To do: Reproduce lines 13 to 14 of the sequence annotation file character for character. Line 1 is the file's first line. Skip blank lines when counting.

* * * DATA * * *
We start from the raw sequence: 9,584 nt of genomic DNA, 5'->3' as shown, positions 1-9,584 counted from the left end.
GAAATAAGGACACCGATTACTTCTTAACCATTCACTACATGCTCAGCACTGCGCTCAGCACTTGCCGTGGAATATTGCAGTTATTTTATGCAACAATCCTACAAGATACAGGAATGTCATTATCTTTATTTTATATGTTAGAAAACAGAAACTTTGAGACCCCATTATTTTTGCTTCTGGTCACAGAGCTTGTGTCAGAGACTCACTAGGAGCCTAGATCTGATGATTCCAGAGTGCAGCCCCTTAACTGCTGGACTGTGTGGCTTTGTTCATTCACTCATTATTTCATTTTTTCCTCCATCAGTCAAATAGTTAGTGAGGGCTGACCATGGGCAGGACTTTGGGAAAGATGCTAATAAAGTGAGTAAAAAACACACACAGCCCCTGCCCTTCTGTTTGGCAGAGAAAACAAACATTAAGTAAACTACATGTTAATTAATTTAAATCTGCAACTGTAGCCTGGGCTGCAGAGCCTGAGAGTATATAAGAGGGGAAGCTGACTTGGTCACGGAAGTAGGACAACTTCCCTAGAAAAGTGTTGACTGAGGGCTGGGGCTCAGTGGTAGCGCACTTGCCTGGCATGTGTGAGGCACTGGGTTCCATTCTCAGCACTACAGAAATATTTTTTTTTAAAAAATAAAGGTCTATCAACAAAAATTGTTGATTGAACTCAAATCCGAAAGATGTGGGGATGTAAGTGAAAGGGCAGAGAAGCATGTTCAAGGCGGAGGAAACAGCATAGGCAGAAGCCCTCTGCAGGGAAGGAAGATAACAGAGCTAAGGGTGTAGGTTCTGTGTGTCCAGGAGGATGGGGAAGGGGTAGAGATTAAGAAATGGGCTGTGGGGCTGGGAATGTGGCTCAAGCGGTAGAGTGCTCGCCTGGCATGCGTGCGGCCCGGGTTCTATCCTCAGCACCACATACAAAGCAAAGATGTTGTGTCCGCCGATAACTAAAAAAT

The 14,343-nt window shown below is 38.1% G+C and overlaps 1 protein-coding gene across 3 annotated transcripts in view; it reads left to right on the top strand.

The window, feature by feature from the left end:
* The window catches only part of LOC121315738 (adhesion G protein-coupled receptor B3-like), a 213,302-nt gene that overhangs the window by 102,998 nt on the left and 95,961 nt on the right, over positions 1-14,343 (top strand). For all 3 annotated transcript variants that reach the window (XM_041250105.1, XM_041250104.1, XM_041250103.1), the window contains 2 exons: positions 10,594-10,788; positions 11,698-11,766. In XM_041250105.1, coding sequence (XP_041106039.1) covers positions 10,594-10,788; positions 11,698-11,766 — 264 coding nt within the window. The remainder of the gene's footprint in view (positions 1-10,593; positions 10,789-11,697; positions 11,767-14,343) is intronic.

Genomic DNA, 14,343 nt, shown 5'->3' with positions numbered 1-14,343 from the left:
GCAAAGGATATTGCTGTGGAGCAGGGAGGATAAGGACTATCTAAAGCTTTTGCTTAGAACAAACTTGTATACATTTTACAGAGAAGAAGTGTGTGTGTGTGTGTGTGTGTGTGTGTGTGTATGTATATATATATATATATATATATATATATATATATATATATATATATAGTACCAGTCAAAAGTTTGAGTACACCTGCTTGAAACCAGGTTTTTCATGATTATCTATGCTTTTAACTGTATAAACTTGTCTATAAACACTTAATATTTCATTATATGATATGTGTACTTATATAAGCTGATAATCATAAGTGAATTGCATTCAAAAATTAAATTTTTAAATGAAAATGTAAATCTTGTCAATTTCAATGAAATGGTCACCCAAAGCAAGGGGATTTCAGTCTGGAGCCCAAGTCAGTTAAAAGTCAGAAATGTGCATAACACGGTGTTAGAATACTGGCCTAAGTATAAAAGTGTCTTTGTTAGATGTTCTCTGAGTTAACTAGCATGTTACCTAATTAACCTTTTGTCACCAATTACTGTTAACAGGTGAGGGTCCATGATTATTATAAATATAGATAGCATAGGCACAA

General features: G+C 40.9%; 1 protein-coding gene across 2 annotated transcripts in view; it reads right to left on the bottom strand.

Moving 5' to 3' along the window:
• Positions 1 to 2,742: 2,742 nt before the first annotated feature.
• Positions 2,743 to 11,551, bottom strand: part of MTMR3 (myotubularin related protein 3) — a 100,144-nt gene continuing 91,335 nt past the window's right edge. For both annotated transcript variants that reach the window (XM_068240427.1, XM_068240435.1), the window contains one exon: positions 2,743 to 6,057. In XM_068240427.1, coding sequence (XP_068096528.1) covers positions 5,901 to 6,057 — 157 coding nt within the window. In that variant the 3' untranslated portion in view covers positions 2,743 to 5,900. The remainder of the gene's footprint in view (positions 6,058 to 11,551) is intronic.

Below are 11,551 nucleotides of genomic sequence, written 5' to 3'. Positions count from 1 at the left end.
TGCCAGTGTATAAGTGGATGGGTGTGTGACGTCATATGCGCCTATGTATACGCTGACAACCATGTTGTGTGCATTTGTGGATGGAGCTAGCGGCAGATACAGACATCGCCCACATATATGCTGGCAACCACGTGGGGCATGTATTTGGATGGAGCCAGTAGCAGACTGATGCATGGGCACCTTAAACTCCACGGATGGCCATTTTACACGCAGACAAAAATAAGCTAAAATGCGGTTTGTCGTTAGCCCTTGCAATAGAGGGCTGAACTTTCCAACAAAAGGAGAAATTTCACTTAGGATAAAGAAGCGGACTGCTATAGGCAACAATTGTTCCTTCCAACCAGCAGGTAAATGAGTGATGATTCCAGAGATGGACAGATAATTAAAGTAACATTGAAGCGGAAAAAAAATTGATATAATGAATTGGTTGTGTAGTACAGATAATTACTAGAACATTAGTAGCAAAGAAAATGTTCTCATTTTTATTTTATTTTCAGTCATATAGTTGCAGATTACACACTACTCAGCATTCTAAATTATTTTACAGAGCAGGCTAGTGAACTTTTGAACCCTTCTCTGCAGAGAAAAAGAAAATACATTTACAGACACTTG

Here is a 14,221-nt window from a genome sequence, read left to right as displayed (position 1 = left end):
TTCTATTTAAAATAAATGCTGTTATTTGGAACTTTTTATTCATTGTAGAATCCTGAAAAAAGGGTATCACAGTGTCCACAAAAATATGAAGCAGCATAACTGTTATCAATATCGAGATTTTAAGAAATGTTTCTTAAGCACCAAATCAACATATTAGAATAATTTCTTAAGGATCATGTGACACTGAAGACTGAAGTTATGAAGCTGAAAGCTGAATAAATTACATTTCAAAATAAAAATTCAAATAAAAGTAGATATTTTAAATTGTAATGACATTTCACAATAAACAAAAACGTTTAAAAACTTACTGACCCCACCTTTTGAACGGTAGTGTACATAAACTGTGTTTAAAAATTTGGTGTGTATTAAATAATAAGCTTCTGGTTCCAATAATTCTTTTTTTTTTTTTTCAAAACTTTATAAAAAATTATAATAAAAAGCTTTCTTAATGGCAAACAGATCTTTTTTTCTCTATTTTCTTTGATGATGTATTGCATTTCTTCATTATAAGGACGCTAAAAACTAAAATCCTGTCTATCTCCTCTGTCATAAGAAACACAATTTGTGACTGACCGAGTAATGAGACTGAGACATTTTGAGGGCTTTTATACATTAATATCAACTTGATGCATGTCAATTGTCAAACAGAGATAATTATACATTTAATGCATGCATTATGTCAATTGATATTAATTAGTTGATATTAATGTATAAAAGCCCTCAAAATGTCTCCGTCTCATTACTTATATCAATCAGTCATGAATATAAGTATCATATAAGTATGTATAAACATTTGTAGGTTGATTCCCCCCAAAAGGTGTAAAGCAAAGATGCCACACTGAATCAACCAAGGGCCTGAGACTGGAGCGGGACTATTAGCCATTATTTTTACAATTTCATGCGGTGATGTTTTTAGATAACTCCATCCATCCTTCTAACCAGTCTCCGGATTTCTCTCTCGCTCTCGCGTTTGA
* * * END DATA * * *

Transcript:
TGCCAGTGTATAAGTGGATGGGTGTGTGACGTCATATGCGCCTATGTATACGCTGACAACCATGTTGTGTGCATTTGTGGATGGAGCTAGCGGCAGATACAGACATCGCCCACATATATGCTGGCAACCACGTGGGGCATGTATTTGGATGGAGCCAGTAGCAGACTGATGCATGGGCACCTTAAACTCCACGGATGGCCATTTTACACGCAGACAAAAATAAGCTAAAATGCGGTTTGTCGTTAGCCCTTGCAATAGAGGGCTGAACTTTCCAACAAAAGGAGAAATTTCACTTAGGATAAAGAAGCGGACTGCTATAGGCAACAATTGTTCCTTCCAACCAGCAGGTAAATGAGTGATGATTCCAGAGATGGACAGATAATTAAAGTAACATTGAAGCGGAAAAAAAATTGATATAATGAATTGGTTGTGTAGTACAGATAATTACTAGAACATTAGTAGCAAAGAAAATGTTCTCATTTTTATTTTATTTTCAGTCATATAGTTGCAGATTACACACTACTCAGCATTCTAAATTATTTTACAGAGCAGGCTAGTGAACTTTTGAACCCTTCTCTGCAGAGAAAAAGAAAATACATTTACAGACACTTG

Here is a 14,221-nt window from a genome sequence, read left to right as displayed (position 1 = left end):